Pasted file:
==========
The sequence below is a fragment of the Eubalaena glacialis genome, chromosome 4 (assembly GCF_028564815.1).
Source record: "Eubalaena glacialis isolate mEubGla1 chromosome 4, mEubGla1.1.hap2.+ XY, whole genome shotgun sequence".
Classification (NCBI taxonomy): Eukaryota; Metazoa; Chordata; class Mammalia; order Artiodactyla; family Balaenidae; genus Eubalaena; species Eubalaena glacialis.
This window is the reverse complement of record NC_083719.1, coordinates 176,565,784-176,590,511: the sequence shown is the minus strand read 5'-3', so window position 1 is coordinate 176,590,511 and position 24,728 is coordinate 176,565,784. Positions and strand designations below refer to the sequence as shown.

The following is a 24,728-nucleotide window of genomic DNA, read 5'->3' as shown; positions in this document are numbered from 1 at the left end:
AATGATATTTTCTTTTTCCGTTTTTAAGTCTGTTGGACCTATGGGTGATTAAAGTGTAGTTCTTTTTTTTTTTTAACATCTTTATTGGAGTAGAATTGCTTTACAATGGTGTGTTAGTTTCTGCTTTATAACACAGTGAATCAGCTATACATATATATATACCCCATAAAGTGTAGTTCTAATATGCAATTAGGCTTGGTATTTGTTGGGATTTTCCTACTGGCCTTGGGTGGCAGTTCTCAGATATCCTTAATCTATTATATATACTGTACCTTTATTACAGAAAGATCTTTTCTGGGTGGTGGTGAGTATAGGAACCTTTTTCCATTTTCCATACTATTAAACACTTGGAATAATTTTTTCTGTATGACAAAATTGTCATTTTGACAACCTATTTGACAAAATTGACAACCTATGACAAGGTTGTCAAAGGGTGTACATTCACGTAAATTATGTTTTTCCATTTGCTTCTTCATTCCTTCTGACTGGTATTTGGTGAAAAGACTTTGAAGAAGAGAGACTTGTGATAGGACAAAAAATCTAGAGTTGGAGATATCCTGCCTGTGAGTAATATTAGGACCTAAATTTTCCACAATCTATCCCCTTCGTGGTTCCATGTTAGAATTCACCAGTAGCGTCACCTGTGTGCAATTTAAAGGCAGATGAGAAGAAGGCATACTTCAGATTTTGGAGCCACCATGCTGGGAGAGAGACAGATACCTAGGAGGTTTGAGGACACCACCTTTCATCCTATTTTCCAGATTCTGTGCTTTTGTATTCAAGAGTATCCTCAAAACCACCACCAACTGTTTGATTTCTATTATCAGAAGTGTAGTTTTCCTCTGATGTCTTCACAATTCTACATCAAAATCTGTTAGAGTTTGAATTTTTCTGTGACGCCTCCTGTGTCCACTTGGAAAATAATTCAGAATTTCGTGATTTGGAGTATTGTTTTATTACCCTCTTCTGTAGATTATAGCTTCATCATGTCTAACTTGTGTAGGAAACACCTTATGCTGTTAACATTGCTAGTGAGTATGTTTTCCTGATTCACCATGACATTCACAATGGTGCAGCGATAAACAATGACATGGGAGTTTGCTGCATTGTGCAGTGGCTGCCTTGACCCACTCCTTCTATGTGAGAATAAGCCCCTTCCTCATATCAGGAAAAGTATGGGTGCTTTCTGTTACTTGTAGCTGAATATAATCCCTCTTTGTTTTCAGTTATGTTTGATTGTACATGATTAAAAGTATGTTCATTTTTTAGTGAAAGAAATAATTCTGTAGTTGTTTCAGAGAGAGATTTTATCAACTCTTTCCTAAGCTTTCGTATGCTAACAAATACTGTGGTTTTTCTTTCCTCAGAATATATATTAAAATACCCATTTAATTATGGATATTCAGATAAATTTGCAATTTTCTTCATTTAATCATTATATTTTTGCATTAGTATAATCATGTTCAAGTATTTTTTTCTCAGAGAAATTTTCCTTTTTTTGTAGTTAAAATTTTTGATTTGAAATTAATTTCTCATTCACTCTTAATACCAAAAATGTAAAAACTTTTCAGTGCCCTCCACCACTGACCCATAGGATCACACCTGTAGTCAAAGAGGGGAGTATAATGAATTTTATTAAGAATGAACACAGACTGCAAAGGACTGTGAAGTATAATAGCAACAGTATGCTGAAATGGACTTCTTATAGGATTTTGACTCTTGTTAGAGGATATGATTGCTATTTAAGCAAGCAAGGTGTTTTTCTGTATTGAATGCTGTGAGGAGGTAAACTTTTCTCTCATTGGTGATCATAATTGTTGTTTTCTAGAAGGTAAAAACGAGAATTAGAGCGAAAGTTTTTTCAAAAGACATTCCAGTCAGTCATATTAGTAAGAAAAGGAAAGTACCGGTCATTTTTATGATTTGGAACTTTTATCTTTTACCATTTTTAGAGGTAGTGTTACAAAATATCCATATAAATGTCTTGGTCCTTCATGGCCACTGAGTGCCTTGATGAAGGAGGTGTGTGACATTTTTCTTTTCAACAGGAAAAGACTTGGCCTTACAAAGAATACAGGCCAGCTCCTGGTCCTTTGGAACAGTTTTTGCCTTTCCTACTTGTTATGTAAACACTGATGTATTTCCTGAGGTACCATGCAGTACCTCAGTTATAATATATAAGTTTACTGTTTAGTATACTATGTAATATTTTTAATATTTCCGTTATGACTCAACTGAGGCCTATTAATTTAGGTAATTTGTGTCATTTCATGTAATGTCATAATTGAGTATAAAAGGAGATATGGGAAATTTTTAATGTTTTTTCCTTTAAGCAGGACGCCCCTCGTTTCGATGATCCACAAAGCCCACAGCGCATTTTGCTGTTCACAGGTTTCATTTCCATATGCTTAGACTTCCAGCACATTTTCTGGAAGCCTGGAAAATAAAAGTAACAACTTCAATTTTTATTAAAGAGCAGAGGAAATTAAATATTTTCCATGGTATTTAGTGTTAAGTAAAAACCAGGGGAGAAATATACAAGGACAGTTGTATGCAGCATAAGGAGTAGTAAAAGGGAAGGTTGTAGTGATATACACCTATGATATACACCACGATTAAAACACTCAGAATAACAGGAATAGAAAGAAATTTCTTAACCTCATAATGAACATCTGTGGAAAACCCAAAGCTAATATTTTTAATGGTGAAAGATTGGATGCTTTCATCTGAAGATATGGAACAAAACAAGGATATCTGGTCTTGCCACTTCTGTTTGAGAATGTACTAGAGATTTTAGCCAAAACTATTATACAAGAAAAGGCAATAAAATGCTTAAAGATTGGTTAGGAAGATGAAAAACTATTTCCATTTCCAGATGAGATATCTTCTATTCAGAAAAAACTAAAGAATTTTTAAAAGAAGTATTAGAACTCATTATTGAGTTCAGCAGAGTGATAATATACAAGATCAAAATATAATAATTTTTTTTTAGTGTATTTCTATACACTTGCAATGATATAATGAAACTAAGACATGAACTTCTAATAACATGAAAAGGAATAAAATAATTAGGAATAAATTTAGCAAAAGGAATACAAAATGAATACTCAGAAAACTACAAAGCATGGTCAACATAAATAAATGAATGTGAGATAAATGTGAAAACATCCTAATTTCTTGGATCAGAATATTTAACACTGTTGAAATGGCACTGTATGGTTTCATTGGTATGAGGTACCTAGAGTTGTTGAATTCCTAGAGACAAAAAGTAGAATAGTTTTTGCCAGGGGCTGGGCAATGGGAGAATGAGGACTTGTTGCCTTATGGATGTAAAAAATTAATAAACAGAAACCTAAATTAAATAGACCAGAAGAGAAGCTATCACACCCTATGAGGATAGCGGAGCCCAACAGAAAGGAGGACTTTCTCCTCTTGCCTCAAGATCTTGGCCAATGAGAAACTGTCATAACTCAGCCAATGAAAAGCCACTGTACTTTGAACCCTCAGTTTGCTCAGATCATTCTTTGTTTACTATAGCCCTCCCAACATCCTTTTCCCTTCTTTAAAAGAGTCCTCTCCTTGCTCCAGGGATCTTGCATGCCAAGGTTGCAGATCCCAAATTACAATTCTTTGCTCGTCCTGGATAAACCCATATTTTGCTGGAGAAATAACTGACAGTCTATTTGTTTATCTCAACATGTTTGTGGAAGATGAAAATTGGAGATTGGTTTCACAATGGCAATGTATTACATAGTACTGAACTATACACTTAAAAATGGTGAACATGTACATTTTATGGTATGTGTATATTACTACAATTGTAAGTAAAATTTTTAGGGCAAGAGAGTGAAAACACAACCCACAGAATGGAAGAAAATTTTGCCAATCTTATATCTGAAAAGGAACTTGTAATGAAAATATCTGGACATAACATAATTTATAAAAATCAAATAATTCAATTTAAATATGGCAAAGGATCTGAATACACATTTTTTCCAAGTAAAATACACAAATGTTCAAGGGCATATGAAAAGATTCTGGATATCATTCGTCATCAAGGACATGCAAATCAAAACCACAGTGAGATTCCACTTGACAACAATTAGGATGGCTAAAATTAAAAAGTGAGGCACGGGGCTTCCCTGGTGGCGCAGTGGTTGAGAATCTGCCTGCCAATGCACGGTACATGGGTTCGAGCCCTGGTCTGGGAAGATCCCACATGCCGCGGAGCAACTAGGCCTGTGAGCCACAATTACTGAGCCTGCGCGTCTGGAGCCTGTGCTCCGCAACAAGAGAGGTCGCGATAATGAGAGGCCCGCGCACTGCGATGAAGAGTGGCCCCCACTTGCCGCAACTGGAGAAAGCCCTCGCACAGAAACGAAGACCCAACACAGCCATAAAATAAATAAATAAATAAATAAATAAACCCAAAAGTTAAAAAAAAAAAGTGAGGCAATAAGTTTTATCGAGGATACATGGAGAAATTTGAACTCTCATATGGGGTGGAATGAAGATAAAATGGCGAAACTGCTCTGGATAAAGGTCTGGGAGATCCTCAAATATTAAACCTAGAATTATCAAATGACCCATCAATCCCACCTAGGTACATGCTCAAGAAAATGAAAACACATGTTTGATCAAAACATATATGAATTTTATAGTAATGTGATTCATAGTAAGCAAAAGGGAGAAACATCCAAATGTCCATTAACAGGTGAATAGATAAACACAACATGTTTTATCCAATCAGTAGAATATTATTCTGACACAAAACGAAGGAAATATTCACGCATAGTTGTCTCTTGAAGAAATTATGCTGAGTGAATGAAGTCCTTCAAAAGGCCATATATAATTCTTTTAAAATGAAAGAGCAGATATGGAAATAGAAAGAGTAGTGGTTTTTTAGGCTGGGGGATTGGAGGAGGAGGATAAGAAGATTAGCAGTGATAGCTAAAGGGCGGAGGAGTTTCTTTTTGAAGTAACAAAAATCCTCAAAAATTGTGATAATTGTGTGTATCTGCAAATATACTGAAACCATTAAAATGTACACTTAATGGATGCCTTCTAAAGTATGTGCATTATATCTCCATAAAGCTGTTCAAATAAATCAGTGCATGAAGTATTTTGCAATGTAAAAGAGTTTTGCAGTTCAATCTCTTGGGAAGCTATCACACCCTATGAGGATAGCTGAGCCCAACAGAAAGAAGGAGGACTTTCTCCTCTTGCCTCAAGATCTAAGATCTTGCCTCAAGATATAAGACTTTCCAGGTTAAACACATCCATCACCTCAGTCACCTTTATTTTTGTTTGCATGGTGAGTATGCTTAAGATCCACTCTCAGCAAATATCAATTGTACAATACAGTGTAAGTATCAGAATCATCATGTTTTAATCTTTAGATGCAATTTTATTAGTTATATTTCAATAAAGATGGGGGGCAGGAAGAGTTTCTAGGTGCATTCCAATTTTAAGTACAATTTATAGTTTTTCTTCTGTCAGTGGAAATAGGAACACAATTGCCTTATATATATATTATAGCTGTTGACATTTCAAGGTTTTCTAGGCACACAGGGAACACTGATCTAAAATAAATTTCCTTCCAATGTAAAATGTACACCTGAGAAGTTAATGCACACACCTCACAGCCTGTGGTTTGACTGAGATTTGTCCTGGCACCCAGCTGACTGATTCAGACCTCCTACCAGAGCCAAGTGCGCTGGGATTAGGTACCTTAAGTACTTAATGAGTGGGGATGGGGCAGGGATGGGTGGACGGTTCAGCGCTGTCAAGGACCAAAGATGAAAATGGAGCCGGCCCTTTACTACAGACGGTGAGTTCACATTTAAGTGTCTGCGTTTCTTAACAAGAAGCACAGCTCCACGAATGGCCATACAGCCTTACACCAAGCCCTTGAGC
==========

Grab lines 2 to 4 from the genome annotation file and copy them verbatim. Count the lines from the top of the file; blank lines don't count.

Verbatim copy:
Source record: "Eubalaena glacialis isolate mEubGla1 chromosome 4, mEubGla1.1.hap2.+ XY, whole genome shotgun sequence".
Classification (NCBI taxonomy): Eukaryota; Metazoa; Chordata; class Mammalia; order Artiodactyla; family Balaenidae; genus Eubalaena; species Eubalaena glacialis.
This window is the reverse complement of record NC_083719.1, coordinates 176,565,784-176,590,511: the sequence shown is the minus strand read 5'-3', so window position 1 is coordinate 176,590,511 and position 24,728 is coordinate 176,565,784. Positions and strand designations below refer to the sequence as shown.